Put on a Happy Face - For a Longer Life
Optimism, whether it comes naturally or is learned, is good for you.
Not only do happy people live longer than curmudgeons, but they also lead healthier lives. Researchers at Mayo Clinic reviewed the records of people who completed the Minnesota Multiphasic Personality Inventory in the early 1960s. Three decades later, they found that pessimists, as compared to optimists, had an increased risk of death. The more pessimistic the personality, the greater the risk. In a follow-up study, optimistic people had better health in all areas.
If you're not naturally a glass half-full person, you may be able to learn to be more optimistic - and improve your health. The October issue of Mayo Clinic Women's HealthSource offers suggestions for becoming more optimistic:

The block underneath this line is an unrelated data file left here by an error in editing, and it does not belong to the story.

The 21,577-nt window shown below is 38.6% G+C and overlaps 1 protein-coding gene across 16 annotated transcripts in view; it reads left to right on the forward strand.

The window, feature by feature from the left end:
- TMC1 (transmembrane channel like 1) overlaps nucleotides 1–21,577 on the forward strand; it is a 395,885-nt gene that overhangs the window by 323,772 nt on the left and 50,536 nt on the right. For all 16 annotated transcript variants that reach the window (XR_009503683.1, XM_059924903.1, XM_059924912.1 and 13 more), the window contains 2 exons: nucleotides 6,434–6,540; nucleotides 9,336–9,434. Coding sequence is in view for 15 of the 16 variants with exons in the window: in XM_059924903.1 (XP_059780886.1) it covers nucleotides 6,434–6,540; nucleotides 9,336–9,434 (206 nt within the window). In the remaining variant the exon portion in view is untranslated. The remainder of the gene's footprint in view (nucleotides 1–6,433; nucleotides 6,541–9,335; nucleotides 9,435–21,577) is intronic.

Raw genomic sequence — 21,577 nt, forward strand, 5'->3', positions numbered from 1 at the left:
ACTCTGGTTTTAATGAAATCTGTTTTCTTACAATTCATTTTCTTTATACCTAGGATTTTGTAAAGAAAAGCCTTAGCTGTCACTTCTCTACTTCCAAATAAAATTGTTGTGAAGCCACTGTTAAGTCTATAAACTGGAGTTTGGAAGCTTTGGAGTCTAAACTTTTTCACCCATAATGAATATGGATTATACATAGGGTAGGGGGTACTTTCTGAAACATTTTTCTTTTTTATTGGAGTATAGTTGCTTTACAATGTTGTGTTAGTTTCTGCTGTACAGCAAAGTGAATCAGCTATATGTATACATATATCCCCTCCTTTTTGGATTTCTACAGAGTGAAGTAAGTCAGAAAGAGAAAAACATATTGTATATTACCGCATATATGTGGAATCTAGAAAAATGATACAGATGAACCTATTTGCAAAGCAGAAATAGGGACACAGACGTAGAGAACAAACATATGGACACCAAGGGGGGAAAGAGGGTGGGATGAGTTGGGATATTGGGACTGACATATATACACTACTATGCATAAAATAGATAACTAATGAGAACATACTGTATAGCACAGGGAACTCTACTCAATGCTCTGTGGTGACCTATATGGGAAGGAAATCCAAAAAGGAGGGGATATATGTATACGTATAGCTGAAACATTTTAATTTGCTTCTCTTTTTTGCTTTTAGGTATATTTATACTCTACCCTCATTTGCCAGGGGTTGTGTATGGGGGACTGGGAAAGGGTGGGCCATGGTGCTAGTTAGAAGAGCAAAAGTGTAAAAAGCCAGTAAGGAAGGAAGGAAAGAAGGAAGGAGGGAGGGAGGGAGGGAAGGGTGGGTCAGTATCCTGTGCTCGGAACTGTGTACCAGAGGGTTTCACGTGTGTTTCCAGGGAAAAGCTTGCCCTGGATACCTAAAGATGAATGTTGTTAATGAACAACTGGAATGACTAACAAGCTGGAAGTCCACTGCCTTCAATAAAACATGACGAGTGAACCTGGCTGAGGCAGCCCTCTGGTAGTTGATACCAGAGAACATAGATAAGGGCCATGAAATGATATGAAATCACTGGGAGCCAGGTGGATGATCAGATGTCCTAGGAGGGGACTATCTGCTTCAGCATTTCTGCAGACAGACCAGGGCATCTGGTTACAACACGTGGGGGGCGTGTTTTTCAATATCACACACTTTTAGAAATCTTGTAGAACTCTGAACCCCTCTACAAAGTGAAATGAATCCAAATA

- Stop negative self talk. When you catch yourself thinking that you won't enjoy an event or do well on a project, stop the thought. Instead, identify the positives in the situation.
- If you're irritated with your spouse or partner, think back to those qualities that you found so attractive when you fell in love. Keep those qualities in the forefront of your mind.
- Find joy in your work. No matter what kind of job it is, find some aspect that's personally satisfying.
- Surround yourself with positive, upbeat people.
- Deal with situations that you can control, and try to accept those you can't.
- Put things in perspective. Life may take you on difficult paths. Try to find the adventure. A bump in the road is only temporary.
- Each day, write down three positive things that happened that day as well as speculations about why those good things happened.